Dave Marsh

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Last Updated on May 6, 2015, by eNotes Editorial. Word Count: 895

Like most performers who transcend their genre, Jackson Browne often seems more a symbol than an artist. Singer/songwriter fans find in him the fulfillment of the style's promise: Browne's songs really do merge poetic vision and rock. But there are also those … who find the genre symptomatic of all of rock's current weaknesses. Browne is the epitome of everything they find disagreeable, both lyrically and musically.

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It is odd that Browne is surrounded by such certainty of opinion, for ambivalence is the hallmark of his style. He has managed to make confusion an advantage, partly because he never hedges: he knows he doesn't know. The Pretender, the most complete development of his music, is bounded by contradiction. (p. 62)

The focus [of his work] is always lyrical. The arrangements and performances are successful precisely to the degree that they bring our full attention to the emotions and ideas he articulates.

And it is Browne the lyricist who is often taken as a symbol, and most often misunderstood. He has been condemned as a rampant sexist, and with good reason: cowriting the Eagles' chauvinistic anthem, "Take It Easy," was inexcusable. But his romantic perspective is considerably more complicated. His affairs are never casual, not even when he's dismissive, as in "Linda Paloma." And in "Here Come Those Tears Again," he uses his confusion to greatest advantage. The role of the singer isn't clear: is he anticipating the return of a lover who has jilted him, or is he imagining the reaction of a lover he's just jilted? Perhaps both. For this song, at least, his vision of love turns on something rare: friendship.

Browne may also be the apocalyptic visionary, the questing hero in search of the Big Bang of final romance that his hardcore cult sees him as. But as someone who's always has reservations about admiring him, I find that Jackson Browne touches me most deeply when he's most specific, least cosmic. Writing about mortality and parental roles, he is as mature as any writer in rock, and more cogent than most. The metaphysics are there, all right, but it is the characters and experiences on which they are based that make them compelling.

The most striking songs on The Pretender are concerned with death and parenthood, subjects not necessarily unrelated (see the earlier "For a Dancer"). Often, his apocalyptic imagery is merely a way of getting at his feelings of mortality—the crumbling towers of Babylon in "The Fuse" are as much about the inevitable erosion of time as anything else. And parenthood is seen as a symbol of the middle-class life he has experienced: it's both a joy and a trap. In "Daddy's Tune," he reaches out to his father, long ago alienated, in order to share with him the turmoil of advising his son in "The Only Child." In a way, this is his ultimate dilemma—to be a father, or to be a son. And his ultimate triumph is to realize and reconcile the parent and the child in each of us.

Such song-to-song concordances are not unusual. Lines and images overlap: the drum in "The Fuse" and "Daddy's Tune," and the opening lines of "Your Bright Baby Blues" and "Sleep's Dark and Silent Gate," which is about both the horror of a marriage gone bad and man at his most mortal…. And all of these cross-references come rushing to a climax in "The Pretender."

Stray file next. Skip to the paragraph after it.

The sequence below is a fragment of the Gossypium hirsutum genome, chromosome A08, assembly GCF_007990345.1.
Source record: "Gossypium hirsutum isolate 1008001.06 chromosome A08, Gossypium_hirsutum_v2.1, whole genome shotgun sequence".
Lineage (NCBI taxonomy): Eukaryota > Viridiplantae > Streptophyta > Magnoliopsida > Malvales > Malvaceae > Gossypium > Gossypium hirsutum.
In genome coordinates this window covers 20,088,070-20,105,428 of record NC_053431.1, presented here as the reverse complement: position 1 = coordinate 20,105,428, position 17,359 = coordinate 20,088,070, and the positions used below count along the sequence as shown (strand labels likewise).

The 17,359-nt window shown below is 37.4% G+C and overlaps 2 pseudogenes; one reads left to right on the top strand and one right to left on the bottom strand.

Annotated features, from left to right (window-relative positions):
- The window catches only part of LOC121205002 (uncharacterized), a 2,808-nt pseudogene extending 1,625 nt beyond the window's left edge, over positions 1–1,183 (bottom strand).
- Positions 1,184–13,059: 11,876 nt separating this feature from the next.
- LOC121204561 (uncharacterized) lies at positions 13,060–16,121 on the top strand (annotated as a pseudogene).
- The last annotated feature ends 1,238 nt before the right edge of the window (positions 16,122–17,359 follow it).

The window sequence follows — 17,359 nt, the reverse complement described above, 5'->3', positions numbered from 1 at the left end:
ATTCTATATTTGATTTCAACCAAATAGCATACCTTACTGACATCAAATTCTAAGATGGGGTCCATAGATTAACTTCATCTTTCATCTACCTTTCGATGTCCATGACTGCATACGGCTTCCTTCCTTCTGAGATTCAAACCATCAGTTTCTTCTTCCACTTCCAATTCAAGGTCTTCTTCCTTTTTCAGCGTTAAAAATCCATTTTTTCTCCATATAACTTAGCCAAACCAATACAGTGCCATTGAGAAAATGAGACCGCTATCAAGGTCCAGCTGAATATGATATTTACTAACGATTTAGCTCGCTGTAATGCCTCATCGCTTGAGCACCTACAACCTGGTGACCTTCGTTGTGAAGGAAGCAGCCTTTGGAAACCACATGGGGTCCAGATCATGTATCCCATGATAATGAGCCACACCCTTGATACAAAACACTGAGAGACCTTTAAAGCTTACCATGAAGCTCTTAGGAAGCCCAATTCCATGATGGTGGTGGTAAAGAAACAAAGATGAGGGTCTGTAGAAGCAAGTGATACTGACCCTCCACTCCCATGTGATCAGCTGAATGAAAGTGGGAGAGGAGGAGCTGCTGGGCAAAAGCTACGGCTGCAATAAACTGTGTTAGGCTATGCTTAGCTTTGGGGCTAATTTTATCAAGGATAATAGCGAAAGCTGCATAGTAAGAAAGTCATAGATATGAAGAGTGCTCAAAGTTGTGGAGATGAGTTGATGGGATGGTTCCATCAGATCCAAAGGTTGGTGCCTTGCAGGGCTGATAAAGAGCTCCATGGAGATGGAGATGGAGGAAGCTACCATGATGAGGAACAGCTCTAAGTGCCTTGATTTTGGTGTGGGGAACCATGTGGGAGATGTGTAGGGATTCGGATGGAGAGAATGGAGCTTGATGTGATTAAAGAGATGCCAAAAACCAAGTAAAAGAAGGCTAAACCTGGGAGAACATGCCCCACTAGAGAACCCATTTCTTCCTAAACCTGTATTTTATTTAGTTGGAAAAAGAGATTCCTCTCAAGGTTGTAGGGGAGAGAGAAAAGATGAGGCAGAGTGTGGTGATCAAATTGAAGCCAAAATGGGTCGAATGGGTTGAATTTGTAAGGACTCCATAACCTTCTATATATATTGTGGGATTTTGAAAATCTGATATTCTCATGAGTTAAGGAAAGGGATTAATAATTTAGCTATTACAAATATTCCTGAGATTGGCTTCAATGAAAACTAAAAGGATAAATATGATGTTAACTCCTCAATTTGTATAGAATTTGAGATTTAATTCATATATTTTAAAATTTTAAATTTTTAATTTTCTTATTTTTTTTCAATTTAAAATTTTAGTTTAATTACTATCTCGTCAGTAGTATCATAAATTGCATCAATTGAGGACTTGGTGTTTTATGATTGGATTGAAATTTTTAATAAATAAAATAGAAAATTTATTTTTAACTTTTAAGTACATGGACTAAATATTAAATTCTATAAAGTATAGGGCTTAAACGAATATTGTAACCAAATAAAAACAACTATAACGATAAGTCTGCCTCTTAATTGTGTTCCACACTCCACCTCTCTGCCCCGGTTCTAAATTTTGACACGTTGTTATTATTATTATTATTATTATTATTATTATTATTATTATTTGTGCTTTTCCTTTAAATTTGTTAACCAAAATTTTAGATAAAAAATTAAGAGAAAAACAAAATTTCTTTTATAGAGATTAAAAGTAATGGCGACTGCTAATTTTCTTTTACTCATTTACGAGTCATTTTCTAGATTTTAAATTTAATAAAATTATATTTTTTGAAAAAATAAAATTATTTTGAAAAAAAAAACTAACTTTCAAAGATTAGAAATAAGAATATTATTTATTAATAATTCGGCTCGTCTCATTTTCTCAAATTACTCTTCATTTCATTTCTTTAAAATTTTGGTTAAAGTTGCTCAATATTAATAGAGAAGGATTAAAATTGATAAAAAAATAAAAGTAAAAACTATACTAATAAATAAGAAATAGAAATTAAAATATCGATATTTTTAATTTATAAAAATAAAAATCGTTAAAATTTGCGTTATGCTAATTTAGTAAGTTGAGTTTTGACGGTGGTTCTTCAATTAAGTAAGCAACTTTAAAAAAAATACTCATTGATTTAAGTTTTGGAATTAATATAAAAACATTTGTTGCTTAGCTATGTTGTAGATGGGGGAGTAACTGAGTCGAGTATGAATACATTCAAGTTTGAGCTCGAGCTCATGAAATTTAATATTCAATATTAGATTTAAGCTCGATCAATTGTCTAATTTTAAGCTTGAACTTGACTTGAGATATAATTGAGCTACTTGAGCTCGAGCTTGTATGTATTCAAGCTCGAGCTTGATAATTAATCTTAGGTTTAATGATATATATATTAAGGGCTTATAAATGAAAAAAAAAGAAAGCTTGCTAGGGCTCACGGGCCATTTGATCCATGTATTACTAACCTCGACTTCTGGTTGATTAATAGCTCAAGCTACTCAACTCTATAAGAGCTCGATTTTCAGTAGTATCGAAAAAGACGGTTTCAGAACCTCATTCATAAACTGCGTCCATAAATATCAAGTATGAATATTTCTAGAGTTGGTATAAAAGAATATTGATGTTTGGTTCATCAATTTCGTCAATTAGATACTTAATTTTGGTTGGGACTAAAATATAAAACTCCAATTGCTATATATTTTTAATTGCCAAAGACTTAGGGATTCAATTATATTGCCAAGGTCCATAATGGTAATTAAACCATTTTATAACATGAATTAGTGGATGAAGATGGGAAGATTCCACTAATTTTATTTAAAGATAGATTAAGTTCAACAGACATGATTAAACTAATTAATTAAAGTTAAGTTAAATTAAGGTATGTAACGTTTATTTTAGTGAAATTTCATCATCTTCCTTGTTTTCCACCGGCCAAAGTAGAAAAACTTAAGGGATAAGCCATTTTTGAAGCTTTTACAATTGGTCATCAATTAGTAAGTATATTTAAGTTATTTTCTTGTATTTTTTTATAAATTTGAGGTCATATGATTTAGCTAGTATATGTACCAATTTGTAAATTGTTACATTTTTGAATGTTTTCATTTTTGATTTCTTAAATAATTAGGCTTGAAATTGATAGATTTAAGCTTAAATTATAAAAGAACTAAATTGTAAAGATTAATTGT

"The Pretender" is a breakthrough. Browne has always had traces of cynicism in his writing, but about romance he has remained firm. Love can make a difference, all of his songs say. But "The Pretender" is a song about why even that won't work, in the long run. In its most shattering moment, the hero imagines what he and his dream-lover will do, if ever they manage to meet….

As a romantic ["The Pretender"] wants only love, but as a modern, middle-class southern Californian, he's unsure what to do with it. Clawing at the world, trying to make sense of something, one choice seems almost as good as another. The happy idiot who struggles for the legal tender is finally as free as the romantic fool who waits for love to change everything—and both are equally trapped. (p. 64)

What makes the song work, though, are its specifics, the way that even the junkman, pounding his fender, becomes a part of this cosmic cycle. The images are tied to a time and a place, as the best of any writer's work is—and the horror is in just such detail: the house beside the freeway, the packed lunch, the work, the endless evenings. Getting up and doing it again, seen this way, is not so very mystical, but simply the way each of us—even the artist—lives his life.

Repeating this inhumane cycle, which defines humanity, we are left with very little…. Jackson Browne's contradictions, his ambivalence, are not resolved, but they are reconciled. One might say that this is the end of the hero's quest. But there is no end to searches such as this. They repeat themselves from generation to generation, year to year, day to day. Just as all of our illusions last, until they shatter. (p. 65)

Dave Marsh, "Stalking the Great Pretender," in Rolling Stone (by Straight Arrow Publishers, Inc. © 1977; all rights reserved; reprinted by permission), Issue 231, January 27, 1977, pp. 62, 64-5.

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